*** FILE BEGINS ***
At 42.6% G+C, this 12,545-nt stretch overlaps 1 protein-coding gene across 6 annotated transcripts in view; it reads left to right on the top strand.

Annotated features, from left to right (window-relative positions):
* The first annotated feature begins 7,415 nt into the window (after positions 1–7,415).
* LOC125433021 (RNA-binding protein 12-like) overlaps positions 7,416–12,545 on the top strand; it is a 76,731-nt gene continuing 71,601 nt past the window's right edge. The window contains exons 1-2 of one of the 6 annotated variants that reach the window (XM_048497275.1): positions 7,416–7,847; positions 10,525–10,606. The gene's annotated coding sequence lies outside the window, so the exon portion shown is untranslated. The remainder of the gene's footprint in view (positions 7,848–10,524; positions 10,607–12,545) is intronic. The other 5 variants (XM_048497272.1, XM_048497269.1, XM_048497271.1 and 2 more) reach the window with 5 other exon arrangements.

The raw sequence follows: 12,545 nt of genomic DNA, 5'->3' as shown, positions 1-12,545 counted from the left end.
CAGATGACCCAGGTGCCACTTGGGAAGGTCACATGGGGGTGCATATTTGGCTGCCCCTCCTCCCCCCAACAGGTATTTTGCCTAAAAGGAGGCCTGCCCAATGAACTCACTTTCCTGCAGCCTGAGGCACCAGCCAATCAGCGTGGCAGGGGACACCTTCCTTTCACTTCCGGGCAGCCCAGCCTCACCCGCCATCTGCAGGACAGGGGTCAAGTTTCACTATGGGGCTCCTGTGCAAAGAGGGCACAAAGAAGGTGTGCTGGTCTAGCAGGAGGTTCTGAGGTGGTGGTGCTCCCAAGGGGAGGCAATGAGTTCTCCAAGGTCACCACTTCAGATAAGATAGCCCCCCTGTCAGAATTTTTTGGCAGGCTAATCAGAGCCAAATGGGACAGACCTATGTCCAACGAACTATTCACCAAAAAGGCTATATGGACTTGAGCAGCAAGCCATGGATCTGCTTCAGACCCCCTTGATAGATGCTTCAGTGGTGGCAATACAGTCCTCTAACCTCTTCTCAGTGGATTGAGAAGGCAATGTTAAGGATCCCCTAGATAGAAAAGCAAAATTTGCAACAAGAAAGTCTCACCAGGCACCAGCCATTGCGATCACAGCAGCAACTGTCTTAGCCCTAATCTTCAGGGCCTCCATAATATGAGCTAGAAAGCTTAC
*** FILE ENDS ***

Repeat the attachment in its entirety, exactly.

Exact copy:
At 42.6% G+C, this 12,545-nt stretch overlaps 1 protein-coding gene across 6 annotated transcripts in view; it reads left to right on the top strand.

Annotated features, from left to right (window-relative positions):
* The first annotated feature begins 7,415 nt into the window (after positions 1–7,415).
* LOC125433021 (RNA-binding protein 12-like) overlaps positions 7,416–12,545 on the top strand; it is a 76,731-nt gene continuing 71,601 nt past the window's right edge. The window contains exons 1-2 of one of the 6 annotated variants that reach the window (XM_048497275.1): positions 7,416–7,847; positions 10,525–10,606. The gene's annotated coding sequence lies outside the window, so the exon portion shown is untranslated. The remainder of the gene's footprint in view (positions 7,848–10,524; positions 10,607–12,545) is intronic. The other 5 variants (XM_048497272.1, XM_048497269.1, XM_048497271.1 and 2 more) reach the window with 5 other exon arrangements.

The raw sequence follows: 12,545 nt of genomic DNA, 5'->3' as shown, positions 1-12,545 counted from the left end.
CAGATGACCCAGGTGCCACTTGGGAAGGTCACATGGGGGTGCATATTTGGCTGCCCCTCCTCCCCCCAACAGGTATTTTGCCTAAAAGGAGGCCTGCCCAATGAACTCACTTTCCTGCAGCCTGAGGCACCAGCCAATCAGCGTGGCAGGGGACACCTTCCTTTCACTTCCGGGCAGCCCAGCCTCACCCGCCATCTGCAGGACAGGGGTCAAGTTTCACTATGGGGCTCCTGTGCAAAGAGGGCACAAAGAAGGTGTGCTGGTCTAGCAGGAGGTTCTGAGGTGGTGGTGCTCCCAAGGGGAGGCAATGAGTTCTCCAAGGTCACCACTTCAGATAAGATAGCCCCCCTGTCAGAATTTTTTGGCAGGCTAATCAGAGCCAAATGGGACAGACCTATGTCCAACGAACTATTCACCAAAAAGGCTATATGGACTTGAGCAGCAAGCCATGGATCTGCTTCAGACCCCCTTGATAGATGCTTCAGTGGTGGCAATACAGTCCTCTAACCTCTTCTCAGTGGATTGAGAAGGCAATGTTAAGGATCCCCTAGATAGAAAAGCAAAATTTGCAACAAGAAAGTCTCACCAGGCACCAGCCATTGCGATCACAGCAGCAACTGTCTTAGCCCTAATCTTCAGGGCCTCCATAATATGAGCTAGAAAGCTTAC